Fox credits ‘paisanos’ on immigration reform

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SACRAMENTO, Calif. – Mexican President Vicente Fox on Friday lauded President Bush and U.S. senators for passing a comprehensive immigration bill that offers employment and citizenship opportunities, but said most of the credit should go to Mexican immigrants.

“Nobody deserved more credit than the … paisanos here,” he said, using the Spanish colloquial word for “countrymen” during a speech to the California Chamber of Commerce and Sacramento Hispanic Chamber of Commerce. “They have fought for it.”

He offered his “most caring salute to all Mexicans here in the United States,” whom he praised for their work ethic and loyalty not only to their new, adopted country, but to their families back home.

“We really love them, appreciate them and respect them,” he said. “We know about their dignity and pride … and contributions to this country.”

Fox spent the rest of his 15-minute speech touting his administration’s economic achievements and attempting to entice the assembled business people to invest in Mexico.

In particular, he cited the success of the maquiladora – foreign factories that set up shop in Mexico along the border to take advantage of the cheap labor pool. They’ll create as many one million jobs this year, he predicted, at least 150,000 more than there are qualified applicants. That deficit must be addressed by beefing up education spending in Mexico, he added.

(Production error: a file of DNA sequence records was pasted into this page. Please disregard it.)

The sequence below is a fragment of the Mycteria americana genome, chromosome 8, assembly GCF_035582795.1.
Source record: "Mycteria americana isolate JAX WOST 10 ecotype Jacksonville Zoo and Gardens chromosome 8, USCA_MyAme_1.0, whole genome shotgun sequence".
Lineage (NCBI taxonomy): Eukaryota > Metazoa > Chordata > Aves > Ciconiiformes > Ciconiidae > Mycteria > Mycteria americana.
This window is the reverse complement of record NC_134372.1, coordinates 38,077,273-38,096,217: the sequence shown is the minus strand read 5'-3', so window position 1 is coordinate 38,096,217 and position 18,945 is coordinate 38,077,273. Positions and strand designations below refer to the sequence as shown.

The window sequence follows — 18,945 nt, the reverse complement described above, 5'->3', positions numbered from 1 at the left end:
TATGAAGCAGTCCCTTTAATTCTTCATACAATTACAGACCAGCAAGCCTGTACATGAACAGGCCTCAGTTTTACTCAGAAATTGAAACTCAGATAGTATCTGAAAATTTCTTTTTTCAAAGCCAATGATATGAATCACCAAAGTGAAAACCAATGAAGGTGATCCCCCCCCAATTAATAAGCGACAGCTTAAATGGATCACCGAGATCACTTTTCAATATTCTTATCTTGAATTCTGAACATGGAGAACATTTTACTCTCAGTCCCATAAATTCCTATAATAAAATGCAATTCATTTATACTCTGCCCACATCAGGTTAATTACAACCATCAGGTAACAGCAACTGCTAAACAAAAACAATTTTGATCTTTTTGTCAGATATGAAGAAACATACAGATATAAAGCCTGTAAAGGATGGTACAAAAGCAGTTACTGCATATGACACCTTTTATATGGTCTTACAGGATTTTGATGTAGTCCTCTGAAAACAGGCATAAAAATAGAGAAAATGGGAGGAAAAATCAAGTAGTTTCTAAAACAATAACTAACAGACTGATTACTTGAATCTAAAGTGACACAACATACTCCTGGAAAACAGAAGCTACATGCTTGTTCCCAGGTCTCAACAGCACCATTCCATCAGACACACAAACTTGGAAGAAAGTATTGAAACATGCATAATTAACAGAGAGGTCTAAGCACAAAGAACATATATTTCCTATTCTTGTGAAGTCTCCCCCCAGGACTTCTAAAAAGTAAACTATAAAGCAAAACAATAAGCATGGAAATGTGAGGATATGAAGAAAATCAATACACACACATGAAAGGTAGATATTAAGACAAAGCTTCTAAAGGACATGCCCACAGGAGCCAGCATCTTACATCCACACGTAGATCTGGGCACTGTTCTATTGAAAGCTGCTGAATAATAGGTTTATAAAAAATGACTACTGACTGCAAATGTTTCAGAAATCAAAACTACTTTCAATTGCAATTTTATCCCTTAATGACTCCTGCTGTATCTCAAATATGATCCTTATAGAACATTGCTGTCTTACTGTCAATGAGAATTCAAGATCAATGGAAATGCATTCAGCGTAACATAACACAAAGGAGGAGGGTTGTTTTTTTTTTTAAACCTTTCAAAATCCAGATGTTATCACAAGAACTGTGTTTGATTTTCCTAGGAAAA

But in his often rosy portrayal of his country’s economic prosperity, Fox didn’t address why hundreds of thousands of illegal immigrants continue to enter the United States each year, nor the growing gap between Mexico’s rich and poor.

Fox agreed to take questions from the audience, but reporters were hurriedly ushered out before the exchange began.

The Chamber members at Friday’s breakfast were much more receptive to Fox than the Legislature was a day earlier, with the business people offering a standing ovation before and after his speech.

By comparison, at least 11 Republican lawmakers boycotted his speech at the state Capitol, citing frustration over illegal immigration and criticizing Fox for not doing enough to stop people from crossing the Mexican border into the United States without permission. Several Democratic senators also missed the speech – not to make a political statement, but to return to their districts in advance of the holiday weekend.

But the trip was a big win for Fox, nonetheless, says Barbara O’Connor, director of the Institute for the Study of Politics and the Media at Cal State Sacramento. Fox and Gov. Arnold Schwarzenegger released a joint statement Thursday recognizing the “urgency of border security” and the need for lawful immigration. The governor also announced he would go to Mexico on a trade mission.

“It’s creating a better image for (Fox) in Mexico where he is facing election,” O’Connor said. “He gets a friend, and a friend in California – your No. 1 trading partner – is a good thing,” she said. “He also gets a glitterati relationship with a movie star, which doesn’t hurt him at home where (Schwarzenegger’s) movies play a lot.”



(c) 2006, The Orange County Register (Santa Ana, Calif.).

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AP-NY-05-26-06 1814EDT

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